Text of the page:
Top 10 Reasons to Spay or Neuter Your Cat
Each year, three to four million animals are euthanized in shelters across the country. The majority of the animals euthanized are healthy, friendly, and highly adoptable; they are euthanized simply because there are too many animals and not enough homes. Pet overpoplulation is a heartbreaking problem, but the good news is, there is a solution. Spay and neuter surgeries prevent unwanted births and over time, if sterilization efforts succeed, euthanizing unwanted animals will be a thing of the past. Spaying and neutering has other benefits as well, not just for community but for each individual animal. Below are the top 10 reasons you should sterilize your pet.
1. Your female cat will live a longer, healthier life.
Spaying—the removal of the ovaries and uterus—is a veterinary procedure performed under general anesthesia that usually requires minimal hospitalization. Spaying a female cat helps prevent pyometra (pus-filled uterus) and breast cancer. Treatment of pyometra can be invasive for the cat and expensive for you; it generally requires hospitalization, intravenous fluids, and antibiotics. Breast cancer in female cats is almost always fatal. In fact, approximately 90 percent of cats succumb to the cancer. Spaying your pet before her first heat offers the best protection from these diseases.
2. There are major health benefits for your male animal companion, too.
Male cats, if left unneutered, are also at risk for cancer. Neutering—the surgical removal of the testicles—helps to prevent testicular cancer in cats, if done before nine months of age. Neuter your male cat early to help ensure he stays cancer free.
3. Your spayed female won't go into heat.
While cycles can vary greatly, female cats usually go into heat four to five days every three weeks during breeding season. In an effort to advertise for mates, they yowl and urinate more frequently, sometimes all over the house. Spaying your cat will prevent these behaviors.
4. Your male cat won't feel the need to roam away from home.
An intact male will do just about anything to find a mate, including escaping from your house or digging under or jumping over fences. And once he's free to roam, he risks being hit by a car and being seriously injured or contracting diseases from fights with other cats.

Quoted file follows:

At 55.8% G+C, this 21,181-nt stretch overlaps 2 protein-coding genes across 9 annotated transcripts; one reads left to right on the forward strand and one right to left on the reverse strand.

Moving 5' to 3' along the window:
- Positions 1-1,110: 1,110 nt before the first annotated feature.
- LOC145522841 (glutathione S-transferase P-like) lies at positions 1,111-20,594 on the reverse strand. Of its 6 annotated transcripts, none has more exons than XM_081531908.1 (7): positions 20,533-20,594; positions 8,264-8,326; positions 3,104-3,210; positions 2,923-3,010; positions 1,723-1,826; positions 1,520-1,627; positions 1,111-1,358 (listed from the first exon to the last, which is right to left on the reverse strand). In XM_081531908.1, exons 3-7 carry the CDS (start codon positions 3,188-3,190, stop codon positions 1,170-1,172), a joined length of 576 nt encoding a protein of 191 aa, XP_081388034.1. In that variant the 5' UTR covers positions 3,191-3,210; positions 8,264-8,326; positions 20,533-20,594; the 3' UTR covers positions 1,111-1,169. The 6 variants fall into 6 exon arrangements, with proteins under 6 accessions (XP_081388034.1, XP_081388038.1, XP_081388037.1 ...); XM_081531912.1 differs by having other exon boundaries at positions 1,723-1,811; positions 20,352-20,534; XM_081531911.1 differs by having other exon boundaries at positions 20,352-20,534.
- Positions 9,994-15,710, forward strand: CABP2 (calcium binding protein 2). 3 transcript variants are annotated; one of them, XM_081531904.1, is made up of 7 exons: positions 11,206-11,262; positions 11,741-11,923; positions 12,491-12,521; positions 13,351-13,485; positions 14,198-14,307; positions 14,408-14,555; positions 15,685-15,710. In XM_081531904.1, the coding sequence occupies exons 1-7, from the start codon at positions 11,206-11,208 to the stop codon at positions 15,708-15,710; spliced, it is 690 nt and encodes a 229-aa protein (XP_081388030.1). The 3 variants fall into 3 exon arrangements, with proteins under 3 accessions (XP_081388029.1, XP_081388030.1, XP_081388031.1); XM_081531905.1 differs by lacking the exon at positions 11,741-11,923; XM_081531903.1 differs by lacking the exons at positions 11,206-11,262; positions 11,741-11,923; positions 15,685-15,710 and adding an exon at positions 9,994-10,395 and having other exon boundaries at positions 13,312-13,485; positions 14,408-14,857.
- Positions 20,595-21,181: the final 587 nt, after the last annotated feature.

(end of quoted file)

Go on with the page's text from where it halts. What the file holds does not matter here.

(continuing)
5. . . . and he will be much better behaved!
Unneutered cats may mark their territory by spraying strong-smelling urine all over the house; this smell is difficult to remove from carpets and furniture. To avoid the hassle of cleaning up after your intact male, make sure he is neutered at a young age.
6. Spaying or neutering will NOT make your pet fat.
Don’t believe the hype! Lack of exercise and overfeeding will cause your pet to pack on the extra pounds, not spaying or neutering. Just like people, your pet will remain fit and trim with exercise and diet, so provide your cat with fun toys and monitor the food intake to keep your cat at a healthy weight.
7. Spaying or neutering is highly cost-effective.
The cost of your pet's spay or neuter surgery is a lot less than the cost of caring for a litter of kittens. It also beats the cost of medical treatment when your unneutered tom escapes and gets into fights with neighborhood strays, or the cost of cleaning the carpet that your unspayed female keeps mistaking for her litter box, or the cost of…well, you get the idea!
8. It's good for the community.
Stray animals and free-roaming unfixed pets can be a nuisance. They can cause vehicular accidents, damage the local fauna, and keep neighbors up at night by yowling and fighting. Spaying and neutering will not only make your community safer, it will make your neighbors happier.
9. Your pet doesn't need to have a litter for your children to witness the miracle of birth.
Letting your pet produce offspring you have no intention of keeping only serves to teach your children that animals are disposable. And even if you do find homes for the puppies or kittens, they are only taking away homes from the millions of animals living in shelters or euthanized in the United States every year. There are countless books and videos available to teach your children about birth in a responsible manner.
10. It is the best way to reduce the homeless pet problem.
Millions of cats and dogs of all ages and breeds are euthanized annually or suffer as strays out on the street. These high numbers are the result of unwanted, unplanned litters that could have been prevented by spaying or neutering. When you sterilize your pet, you are helping save lives!
You can have your pet spayed or neutered at your veterinarian’s office, or you can find a low-cost spay/neuter clinic in your area. To find a clinic near you, go to aspca.org/pet-care/spayneuter.com and enter your zip code. Remember, whatever price you pay for the sterilization, it’s an investment in your pet’s health and in the welfare of animals everywhere.
The Tree House BDVM Mac Lean Spay/Neuter Clinic will sterilize and vaccinate your cat or dog at greatly reduced rates!* If you’re in the Chicagoland area and need a low-cost spay/neuter clinic, call us for an appointment at 773-227-5535. TNR package for stray/feral cats brought in humane traps: $25 Cats surgeries: $50 general public; $35 low-income Dog surgeries: $100 general public; $75 low-income
Additional services include vaccinations, parasite treatments, virus testing, and microchipping
*Prices subject to change